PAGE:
What Is Corporate Venturing?
Have you heard of corporate venturing? It’s become an increasingly common way for small, early-stage companies to acquire financing. Most companies, of course, aren’t immediately profitable after opening their doors to customers. It takes companies an average of two to four years before they realize profits. With corporate venturing, however, small and early-stage companies can obtain the financing they need to facilitate their operations during this critical growth phase.
What Is Corporate Venturing?
The Basics of Corporate Venturing
Also known as venture capital financing, corporate venturing involves the investment of a large company into a smaller company. In other words, a large company will buy an equity stake in a smaller company.
There are two reasons why larger companies invest in smaller companies as part of corporate venturing: monetary returns and strategic partnerships. When a large company buys an equity stake in a smaller company, it may realize profits as the smaller company stock price increases.
More importantly perhaps, corporate venturing allows for strategic partnerships. The large company may use some of the smaller company’s resources — patents, technologies, talent, equipment, assembly lines, etc. — for its own operations. At the same time, the large company may provide its own resources to the smaller company in which it invested, allowing for a mutually beneficial arrangement between both parties.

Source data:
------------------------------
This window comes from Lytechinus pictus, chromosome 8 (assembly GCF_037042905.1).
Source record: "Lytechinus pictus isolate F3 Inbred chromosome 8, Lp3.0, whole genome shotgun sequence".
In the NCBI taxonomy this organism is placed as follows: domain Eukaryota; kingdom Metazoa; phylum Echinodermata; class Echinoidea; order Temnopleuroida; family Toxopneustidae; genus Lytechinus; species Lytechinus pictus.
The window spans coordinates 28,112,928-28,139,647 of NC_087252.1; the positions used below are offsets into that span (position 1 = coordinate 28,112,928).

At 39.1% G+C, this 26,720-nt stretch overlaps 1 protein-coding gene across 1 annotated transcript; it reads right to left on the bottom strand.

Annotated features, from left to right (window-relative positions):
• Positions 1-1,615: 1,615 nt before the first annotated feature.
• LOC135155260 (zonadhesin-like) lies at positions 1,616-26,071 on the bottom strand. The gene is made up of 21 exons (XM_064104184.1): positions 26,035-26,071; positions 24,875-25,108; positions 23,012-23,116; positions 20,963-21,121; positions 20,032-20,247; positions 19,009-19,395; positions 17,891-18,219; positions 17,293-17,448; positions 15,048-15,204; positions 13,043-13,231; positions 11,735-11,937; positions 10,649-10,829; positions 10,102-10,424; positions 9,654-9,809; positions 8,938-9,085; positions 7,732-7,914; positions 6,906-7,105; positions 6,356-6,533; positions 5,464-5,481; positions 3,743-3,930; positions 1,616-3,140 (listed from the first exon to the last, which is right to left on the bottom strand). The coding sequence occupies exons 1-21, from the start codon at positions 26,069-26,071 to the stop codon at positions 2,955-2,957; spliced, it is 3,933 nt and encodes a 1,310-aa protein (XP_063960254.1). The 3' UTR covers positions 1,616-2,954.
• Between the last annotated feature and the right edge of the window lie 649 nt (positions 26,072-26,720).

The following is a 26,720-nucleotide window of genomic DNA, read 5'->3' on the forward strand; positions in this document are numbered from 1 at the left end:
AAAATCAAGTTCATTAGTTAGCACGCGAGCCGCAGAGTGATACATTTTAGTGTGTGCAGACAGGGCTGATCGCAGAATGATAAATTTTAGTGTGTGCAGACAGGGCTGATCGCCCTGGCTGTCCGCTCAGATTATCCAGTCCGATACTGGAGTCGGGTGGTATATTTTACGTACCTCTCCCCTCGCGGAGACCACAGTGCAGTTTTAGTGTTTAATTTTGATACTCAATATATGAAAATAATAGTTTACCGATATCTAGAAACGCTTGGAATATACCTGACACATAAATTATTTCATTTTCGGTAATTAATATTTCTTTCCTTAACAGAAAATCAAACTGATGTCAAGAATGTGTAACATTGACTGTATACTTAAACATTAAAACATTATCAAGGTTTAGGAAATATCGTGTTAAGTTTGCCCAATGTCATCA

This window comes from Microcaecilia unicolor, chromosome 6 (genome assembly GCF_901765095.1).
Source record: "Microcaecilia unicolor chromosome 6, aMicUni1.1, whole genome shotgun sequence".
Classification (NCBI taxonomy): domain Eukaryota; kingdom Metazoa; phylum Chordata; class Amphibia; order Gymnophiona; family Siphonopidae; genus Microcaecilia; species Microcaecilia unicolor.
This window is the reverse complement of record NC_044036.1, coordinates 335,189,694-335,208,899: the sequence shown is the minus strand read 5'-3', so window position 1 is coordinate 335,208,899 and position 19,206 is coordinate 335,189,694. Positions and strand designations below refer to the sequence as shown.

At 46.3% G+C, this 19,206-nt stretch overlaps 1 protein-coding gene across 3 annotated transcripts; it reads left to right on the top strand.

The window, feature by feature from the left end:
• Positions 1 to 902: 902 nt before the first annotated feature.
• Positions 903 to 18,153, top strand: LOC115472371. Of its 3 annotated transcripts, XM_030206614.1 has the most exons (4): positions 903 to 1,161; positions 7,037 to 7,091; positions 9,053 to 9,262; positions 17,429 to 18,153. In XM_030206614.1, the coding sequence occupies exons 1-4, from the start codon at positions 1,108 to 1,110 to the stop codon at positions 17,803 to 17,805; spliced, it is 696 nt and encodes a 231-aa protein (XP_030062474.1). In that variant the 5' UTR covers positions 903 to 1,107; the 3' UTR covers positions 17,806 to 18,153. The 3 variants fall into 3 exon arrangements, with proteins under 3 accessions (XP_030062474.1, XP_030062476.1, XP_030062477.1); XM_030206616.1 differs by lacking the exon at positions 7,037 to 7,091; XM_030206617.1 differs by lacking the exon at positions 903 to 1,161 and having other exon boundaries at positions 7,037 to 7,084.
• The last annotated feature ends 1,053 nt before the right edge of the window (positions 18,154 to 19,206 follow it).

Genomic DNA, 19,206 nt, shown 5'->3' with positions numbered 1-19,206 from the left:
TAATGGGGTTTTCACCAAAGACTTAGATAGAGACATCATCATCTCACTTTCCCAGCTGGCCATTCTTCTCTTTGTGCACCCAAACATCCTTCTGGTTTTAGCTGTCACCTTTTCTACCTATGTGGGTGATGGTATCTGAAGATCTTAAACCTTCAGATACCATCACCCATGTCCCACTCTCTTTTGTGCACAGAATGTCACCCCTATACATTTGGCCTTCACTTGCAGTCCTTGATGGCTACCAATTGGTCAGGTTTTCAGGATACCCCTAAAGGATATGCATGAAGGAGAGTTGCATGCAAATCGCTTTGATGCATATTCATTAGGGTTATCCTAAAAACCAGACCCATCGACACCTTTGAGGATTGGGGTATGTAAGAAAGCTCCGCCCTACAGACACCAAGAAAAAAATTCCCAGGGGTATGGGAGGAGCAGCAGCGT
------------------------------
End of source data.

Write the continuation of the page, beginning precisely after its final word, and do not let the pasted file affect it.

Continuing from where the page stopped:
For small and early-stage companies, corporate venturing offers the following benefits:
- Offers a fast way to acquire financing
- Financing doesn’t have to be repaid (in most cases)
- Fewer requirements than traditional financing methods
- Corporate venturing can be customized to accommodate the small business’s needs
- Allows for strategic partnerships with large companies
Corporate Venturing vs Venture Capital
Corporate venturing works in a similar way as venture capital. In both scenarios, small and early-stage companies can receive financing. With that said, there are a few differences between corporate venturing and venture capital. Corporate venturing, for instance, is always performed by a large company, which invests in a smaller company. Venture capital, on the other hand, may be performed by a company, an investor or a group of investors.
Another difference between corporate venturing and venture capital is that the former typically includes a strategic partnership. When a large company invests in a smaller company as part of corporate venturing, it will form a strategic company with that smaller company.
This article was brought to you by Intrepid Private Capital Group – A Global Financial Services Company. For more information on startup and business funding, or to complete a funding application, please visit our website.